}
    // you don't need sort and page info to count rows, just filtering
    //criteria
    filter = {field:'',direction:1,page:0};
    filter['criteria'] =
    {firstName:document.getElementById('filterFirstName').value,
    secondName:document.getElementById('filterSecondName').value};
    var deferred = service.getRowCount(filter);
    // start the RPC process
    deferred.addCallback(rowNumCallback);
    }
    fillPagination = function(totalPages) {
    var el = document.getElementById('testTablePagination');
    el.innerHTML = 'Pages:&nbsp;';
    for(var i=0; i<totalPages; i++) {
    if(currentPage==i) {
    el.innerHTML += '<b>' + (i+1) + '</b>&nbsp;';
    } else {
    el.innerHTML += '<a href="#" onclick="currentPage=' + i + ';
    refreshData();">' + (i + 1) + '</a>&nbsp;';
    el.innerHTML += (i+1) + '</a>&nbsp;';
    }
    }
    }
    
    
    </script>
    
  5. Use Dojo aspects to replace FilteringTable's sort and click functionality:
    dojo.addOnLoad(function() {
    var yourTable = dojo.widget.byId('yourTableId');
    yourTable.createSorter = function() { return null;};
    dojo.event.connect("after", yourTable, "onSelect", function ()
    { onSelectFunc(); });
    dojo.event.connect("after", yourTable, "onSort", function ()
    { refreshData(); });
    });
    

In conclusion

In this article you've learned how to create dynamic, Ajax-style tables using Struts 2. The five-step solution in the quick list results in a simple table that sorts, filters and paginates server-side data. Coding on the server-side is more scalable (and more authentically dynamic) than a client-side solution, and using Struts 2 keeps you free of the programming constraints of a framework like GWT or Echo. Besides, Struts 2 provides all the Ajax development support you could want, doesn't it?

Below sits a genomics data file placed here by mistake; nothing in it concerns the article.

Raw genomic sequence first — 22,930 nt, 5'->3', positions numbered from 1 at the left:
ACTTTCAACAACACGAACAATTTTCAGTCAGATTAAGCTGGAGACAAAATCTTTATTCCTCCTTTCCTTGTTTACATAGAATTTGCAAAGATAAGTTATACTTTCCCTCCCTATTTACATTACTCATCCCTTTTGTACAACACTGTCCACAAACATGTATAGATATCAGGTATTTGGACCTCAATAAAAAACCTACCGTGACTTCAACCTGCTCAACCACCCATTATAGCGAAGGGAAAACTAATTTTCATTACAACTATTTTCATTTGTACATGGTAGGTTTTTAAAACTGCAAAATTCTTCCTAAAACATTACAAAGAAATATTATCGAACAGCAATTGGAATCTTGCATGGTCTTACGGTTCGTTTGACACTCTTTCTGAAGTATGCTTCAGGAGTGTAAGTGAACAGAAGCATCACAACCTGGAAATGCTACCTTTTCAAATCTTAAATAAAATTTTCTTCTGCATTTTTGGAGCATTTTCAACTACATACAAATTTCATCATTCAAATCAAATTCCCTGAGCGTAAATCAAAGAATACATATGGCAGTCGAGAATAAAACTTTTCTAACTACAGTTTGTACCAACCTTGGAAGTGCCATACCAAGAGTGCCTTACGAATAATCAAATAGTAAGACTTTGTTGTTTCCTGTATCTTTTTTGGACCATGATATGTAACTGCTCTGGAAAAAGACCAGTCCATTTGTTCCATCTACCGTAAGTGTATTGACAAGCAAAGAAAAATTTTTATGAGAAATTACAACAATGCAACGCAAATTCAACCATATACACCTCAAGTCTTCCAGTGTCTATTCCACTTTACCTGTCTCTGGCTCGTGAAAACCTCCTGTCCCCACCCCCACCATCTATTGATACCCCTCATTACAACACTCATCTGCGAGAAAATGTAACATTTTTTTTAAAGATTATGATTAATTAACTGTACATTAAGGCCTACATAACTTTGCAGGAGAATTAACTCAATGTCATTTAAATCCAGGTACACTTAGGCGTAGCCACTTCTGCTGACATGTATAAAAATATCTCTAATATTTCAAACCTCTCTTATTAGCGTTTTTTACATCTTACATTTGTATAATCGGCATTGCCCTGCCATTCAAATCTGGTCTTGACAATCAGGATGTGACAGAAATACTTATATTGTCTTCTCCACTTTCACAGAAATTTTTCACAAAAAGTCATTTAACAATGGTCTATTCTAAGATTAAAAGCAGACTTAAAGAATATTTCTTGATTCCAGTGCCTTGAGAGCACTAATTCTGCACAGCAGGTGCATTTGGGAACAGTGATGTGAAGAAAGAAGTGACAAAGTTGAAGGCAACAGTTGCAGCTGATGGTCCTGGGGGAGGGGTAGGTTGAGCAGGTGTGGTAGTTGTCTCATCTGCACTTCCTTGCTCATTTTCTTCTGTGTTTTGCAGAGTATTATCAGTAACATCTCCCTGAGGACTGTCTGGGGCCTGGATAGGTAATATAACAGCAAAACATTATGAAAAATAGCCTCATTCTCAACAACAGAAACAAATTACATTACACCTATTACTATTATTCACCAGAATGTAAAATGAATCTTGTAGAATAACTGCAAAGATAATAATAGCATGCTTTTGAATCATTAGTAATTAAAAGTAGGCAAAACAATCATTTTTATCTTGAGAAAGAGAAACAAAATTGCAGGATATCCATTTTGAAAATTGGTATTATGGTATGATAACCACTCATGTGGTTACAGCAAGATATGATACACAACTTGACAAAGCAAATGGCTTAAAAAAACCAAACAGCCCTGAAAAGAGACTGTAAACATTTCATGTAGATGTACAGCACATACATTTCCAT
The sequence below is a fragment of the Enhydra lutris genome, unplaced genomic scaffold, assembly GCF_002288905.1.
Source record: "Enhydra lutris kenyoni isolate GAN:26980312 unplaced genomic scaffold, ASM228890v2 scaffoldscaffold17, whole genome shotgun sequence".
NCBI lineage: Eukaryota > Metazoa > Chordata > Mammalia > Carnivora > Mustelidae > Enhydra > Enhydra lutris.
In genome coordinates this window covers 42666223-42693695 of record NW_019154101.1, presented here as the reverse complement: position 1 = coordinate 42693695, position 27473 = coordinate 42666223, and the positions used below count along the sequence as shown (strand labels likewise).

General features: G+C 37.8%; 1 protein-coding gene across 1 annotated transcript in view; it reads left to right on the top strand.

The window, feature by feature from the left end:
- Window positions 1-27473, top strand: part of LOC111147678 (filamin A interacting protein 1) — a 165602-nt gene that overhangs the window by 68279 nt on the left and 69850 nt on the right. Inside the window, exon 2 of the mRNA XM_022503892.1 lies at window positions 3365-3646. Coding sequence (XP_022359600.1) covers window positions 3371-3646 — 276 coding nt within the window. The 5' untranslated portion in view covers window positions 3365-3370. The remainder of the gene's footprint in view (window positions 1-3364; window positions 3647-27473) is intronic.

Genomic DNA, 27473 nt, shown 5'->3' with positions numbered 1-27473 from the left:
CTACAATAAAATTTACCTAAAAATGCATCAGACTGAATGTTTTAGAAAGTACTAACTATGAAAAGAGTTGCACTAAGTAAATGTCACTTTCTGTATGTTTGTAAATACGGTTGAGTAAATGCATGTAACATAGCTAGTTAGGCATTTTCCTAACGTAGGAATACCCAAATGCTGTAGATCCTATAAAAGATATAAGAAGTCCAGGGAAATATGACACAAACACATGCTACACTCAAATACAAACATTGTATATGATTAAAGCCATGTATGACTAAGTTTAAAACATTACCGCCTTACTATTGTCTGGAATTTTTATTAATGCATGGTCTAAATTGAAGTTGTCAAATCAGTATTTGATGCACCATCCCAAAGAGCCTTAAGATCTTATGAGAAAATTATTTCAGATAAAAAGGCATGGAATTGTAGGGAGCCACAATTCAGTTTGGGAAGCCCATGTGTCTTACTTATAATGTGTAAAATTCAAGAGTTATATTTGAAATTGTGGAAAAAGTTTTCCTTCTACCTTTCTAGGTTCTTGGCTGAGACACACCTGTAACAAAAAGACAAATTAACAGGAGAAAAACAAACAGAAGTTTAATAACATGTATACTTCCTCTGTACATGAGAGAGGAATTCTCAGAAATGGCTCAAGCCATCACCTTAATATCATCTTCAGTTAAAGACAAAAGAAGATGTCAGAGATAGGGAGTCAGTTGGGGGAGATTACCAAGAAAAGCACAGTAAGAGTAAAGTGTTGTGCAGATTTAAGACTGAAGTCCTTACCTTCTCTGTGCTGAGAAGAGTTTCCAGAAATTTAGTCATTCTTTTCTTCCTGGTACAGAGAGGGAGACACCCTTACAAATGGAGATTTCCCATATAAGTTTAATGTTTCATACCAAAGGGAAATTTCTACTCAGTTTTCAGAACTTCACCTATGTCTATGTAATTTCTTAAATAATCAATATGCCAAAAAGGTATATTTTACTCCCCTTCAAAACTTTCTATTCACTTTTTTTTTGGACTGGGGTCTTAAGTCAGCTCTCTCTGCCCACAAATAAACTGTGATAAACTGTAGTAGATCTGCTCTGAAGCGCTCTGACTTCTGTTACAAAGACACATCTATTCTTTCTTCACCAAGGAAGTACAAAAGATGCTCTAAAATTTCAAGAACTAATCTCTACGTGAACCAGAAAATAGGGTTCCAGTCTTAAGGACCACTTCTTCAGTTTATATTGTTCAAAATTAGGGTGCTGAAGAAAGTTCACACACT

Oleg Mikheev is a Sun Certified Java Developer and IBM WebSphere Portal Developer with 10 years of experience with Java technologies. Oleg is currently employed as systems analyst by Gemini Systems, and is a postgraduate student at St.-Petersburg State Polytechnical University, Russia.

Learn more about this topic

  • Download the source code for this article.
  • "Web apps in a snap" (Erik Swenson, JavaWorld, March 2003) introduces OpenSymphony WebWork's Action interface and teaches you how to create a login page using WebWork, JSP, and the Velocity template engine.
  • "Dynamic Web pages with JSON" (Ajay Raina and John Jimenez, JavaWorld, November 2006) introduces JavaScript Object Notation and shows how JSON facilitates asynchronous, Ajax-style calls from clients to servers across different domains.
  • "Ajax made simple with DWR" (Cloves Carneiro Jr., JavaWorld, June 2005) introduces Direct Web Remoting and demonstrates its role in a typical Ajax implementation. (Note that Struts 2 comes bundled with RPC support and does not require the use of DWR.)
  • Struts 2 is an extensible framework for creating enterprise-ready Java Web applications. It incorporates features from OpenSymphony WebWork/XWork, Guice, and the Dojo toolkit to facilitate Ajax development.
  • The Struts 2 JSON plugin provides a json result type that serializes actions into JSON, facilitating JavaScript-to-Java interactions in Struts 2 applications.
  • Google Web Toolkit, Echo 2, and IT Mill Toolkit are three Web application frameworks that ease Ajax development by translating Java code to JavaScript.
  • Visit the JavaWorld Development tools research center for more articles about tools and frameworks for Java development.
  • Also check out the JavaWorld developer forums for discussions and Q&A related to Ajax development and Struts 2.

This story, "Ajax programming with Struts 2" was originally published by JavaWorld.

Copyright © 2007 IDG Communications, Inc.